[-empyre-] Participatory Art: New Media and the Archival Trace
xmargarethax at gmail.com
Thu Jun 4 22:10:22 EST 2009
dear hana, sarah & empyre folks,
i'm usually an intermittent lurker on this list, now drawn in by this rich
set of ideas and inquiries as well as the call to "participate!"
hana, i do think that matter, "if it could be traced, would be the
narrative," as you said in your previous post. i think immediately of
bakhtin's chronotopes, and of hayden white's plot points. bakhtin terms
chronotopes as "'points where narratives are tied and untied,' and where
time is bound to space" (rose, 37). white reminds us that the definition of
plot can refer to positions of bodies in space, points in narrative, and the
"final resting place," or the grave plot. i propose that it is at a plot
point that one might experience desire, or confront it, perhaps consider its
transcendence, as a wasp to the orchid. processes of witnessing, becoming,
encountering put into motion or undo the fixity and finality usually
associated with plots and points. i can see how the projects mentioned, The
Neighborhood Narratives Project, and Sonic Interface by Akitsugu Maebayashi
both employ this process of reorientation through a relationship with bodies
as we move from a disciplinary to a control society, i suspect the agency of
one body, or one individual becomes less relevant; indeed, the negotiations
between bodies becomes more of a focus, and the tension here in a
participatory work becomes one of power relations -- or perhaps just forces
-- and how power, and certain kinds of power, are negotiated. so the agency
of one individual becomes less important than the kinds of relationships we
have (haughwout, 6). ie. relationships between bodies.... i am curious how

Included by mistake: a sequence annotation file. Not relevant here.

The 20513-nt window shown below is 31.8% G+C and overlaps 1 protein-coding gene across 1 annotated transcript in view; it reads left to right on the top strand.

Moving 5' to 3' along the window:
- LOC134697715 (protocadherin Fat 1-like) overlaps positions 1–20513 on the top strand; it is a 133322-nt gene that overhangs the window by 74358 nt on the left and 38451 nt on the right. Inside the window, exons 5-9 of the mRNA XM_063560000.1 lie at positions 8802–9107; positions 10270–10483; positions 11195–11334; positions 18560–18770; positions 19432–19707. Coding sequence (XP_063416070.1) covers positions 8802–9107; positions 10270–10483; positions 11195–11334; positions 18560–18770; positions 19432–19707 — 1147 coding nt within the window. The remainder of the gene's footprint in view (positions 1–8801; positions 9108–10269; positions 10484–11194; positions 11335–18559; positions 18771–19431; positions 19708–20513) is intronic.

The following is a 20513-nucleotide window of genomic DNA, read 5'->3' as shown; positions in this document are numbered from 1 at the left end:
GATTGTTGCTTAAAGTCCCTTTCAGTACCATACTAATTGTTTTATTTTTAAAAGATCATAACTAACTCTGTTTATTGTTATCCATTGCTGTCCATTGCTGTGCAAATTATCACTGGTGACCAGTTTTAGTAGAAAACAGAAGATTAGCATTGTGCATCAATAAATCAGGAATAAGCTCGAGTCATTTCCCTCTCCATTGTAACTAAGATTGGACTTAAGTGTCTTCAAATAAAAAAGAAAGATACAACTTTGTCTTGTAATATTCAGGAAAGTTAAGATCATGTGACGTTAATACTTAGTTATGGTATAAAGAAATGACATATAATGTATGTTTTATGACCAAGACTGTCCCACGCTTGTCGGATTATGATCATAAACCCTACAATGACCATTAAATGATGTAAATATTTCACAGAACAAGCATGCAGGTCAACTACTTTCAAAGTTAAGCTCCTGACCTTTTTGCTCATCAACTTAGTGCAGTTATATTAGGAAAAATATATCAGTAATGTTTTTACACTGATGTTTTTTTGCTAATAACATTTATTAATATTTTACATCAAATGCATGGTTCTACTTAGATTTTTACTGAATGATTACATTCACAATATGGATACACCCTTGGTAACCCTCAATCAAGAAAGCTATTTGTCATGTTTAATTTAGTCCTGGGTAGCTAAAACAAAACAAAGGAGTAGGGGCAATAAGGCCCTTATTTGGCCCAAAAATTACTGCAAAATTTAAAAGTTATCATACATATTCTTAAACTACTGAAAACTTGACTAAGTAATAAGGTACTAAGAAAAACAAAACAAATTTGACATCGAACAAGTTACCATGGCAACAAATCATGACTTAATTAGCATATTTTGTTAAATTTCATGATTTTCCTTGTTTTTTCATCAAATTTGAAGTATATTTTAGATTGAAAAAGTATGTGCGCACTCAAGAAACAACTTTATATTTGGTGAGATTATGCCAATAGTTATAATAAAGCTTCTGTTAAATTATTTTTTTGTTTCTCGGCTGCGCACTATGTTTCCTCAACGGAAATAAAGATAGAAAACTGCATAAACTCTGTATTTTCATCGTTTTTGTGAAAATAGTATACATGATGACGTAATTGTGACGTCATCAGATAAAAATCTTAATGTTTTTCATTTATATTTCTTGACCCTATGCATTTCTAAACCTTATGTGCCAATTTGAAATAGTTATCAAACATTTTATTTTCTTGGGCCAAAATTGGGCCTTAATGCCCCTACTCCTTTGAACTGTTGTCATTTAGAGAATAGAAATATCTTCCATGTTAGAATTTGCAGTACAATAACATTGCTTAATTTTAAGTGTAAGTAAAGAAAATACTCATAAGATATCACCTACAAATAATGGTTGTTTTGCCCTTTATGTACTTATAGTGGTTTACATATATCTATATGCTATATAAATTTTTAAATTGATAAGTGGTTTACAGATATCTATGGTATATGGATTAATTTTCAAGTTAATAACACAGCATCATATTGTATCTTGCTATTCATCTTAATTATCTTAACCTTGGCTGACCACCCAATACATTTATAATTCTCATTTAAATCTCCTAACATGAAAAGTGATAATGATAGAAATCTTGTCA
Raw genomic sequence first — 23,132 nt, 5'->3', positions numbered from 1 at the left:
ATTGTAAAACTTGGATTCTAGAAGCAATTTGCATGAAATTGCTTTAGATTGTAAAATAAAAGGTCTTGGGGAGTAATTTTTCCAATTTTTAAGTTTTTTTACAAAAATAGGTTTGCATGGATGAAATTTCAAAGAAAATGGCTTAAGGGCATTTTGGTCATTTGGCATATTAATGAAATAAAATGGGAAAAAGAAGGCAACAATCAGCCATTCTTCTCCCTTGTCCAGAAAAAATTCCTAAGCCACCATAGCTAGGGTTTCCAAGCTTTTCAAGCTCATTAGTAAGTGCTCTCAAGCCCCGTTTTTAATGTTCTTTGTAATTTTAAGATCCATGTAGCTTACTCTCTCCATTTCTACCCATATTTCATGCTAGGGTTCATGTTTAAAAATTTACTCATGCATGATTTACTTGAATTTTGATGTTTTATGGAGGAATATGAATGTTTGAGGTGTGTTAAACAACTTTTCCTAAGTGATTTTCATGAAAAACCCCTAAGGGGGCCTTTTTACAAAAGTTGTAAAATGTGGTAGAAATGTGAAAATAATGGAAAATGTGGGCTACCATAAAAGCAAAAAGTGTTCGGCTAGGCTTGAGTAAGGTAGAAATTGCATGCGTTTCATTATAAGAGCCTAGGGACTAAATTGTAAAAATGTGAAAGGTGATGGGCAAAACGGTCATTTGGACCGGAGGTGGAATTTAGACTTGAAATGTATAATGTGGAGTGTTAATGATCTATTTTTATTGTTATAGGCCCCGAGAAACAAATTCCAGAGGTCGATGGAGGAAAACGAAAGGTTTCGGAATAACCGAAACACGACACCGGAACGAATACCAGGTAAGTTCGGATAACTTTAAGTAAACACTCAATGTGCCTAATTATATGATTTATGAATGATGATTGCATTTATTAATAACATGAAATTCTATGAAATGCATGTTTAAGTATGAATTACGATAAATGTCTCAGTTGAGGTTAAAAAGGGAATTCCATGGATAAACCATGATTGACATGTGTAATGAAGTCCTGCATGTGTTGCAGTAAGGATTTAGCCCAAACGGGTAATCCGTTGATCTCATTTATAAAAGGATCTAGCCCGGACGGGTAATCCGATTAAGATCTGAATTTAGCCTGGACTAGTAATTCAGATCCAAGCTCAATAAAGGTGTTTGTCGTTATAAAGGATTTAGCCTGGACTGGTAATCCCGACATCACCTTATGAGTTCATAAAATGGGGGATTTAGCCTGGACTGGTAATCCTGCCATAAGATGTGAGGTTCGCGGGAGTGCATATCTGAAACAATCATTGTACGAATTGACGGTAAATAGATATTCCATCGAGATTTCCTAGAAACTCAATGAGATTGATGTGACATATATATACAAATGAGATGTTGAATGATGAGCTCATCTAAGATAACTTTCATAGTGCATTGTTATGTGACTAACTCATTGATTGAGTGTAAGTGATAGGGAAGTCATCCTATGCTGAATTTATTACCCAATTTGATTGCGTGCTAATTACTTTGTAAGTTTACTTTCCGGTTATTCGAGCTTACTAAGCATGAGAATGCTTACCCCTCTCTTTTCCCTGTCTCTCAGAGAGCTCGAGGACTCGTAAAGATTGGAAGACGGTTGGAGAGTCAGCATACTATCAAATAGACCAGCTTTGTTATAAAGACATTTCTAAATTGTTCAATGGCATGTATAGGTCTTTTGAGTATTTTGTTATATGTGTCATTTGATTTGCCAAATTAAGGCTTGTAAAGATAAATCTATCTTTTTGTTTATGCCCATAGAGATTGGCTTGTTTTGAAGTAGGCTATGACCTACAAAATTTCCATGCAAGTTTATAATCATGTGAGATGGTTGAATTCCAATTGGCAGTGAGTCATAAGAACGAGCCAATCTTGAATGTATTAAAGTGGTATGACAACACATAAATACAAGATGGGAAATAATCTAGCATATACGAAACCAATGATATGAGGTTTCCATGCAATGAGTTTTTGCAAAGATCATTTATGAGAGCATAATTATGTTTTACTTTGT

it is possible to speak of *the body* at all and expect it to resist
objectification... the body as always becoming helps, and is helped further
along i believe in that bodies are always becoming because of other bodies.
but i also think that to some degree participatory, relational, dialogic art
disrupts the objectifying gaze by its nature, in that there is no longer a
passive viewer/ active performance situation. ideally, all bodies in a
participatory piece are engaged with the place and the other bodies; the
gaze is subverted at least.
which brings me to questions around resistance and complicity more broadly;
in a control society where participatory art seems to an art form on the
rise, must the art still always resist? are there different kinds of
resistances and can we outline them? are there ways complicity becomes
something to work with, something to witness in ourselves? i confess the
resistance/ complicity binary seems somewhat outmoded to me. i feel always
complicit. i wonder if there is a more descriptive and useful way of talking
about the social and political work being done in these relational arenas.
i also wanted to touch on some of the thoughts that have come up around
time, and to draw on hana's comments around the archive, seen and unseen
bodies, and the complexities of the new social order. image technologies can
be seen as a partial cause of this complexification. with digital
photography and video we constantly create a past for the future. this
activity, where cameras "document" experience, takes away the present moment
and creates a past. this making of a past is for an imagined future: for a
Facebook audience perhaps, or MySpace -- for an imagined future audience.
The Retort Collective asks, "what is the current all invasive, portable,
minute-by-minute apparatus of mediation we have pointed to if not an attempt
to expel the banality of the present moment - the dim actuality of what is
happening from consciousness?" the process of documenting becomes literally
all consuming of the present; the activity obfuscates the present, so that
the presentness and physicality of sentient bodies is given up as energy and
labor in the service of "some nonempty, non-fantastical vision of the
future."(Retort Collective, 183) this is one of the ways bodies can be
managed in a control society; a willing labor force constantly working
according to a hyperlinear time -- born of Industrialized time, and
encouraged by Taylorism -- to create a false future.(haughwout, 14) i too
have created relational artworks that play with and overlap different
periods of time to induce a re-orientation, but increasingly i am intrigued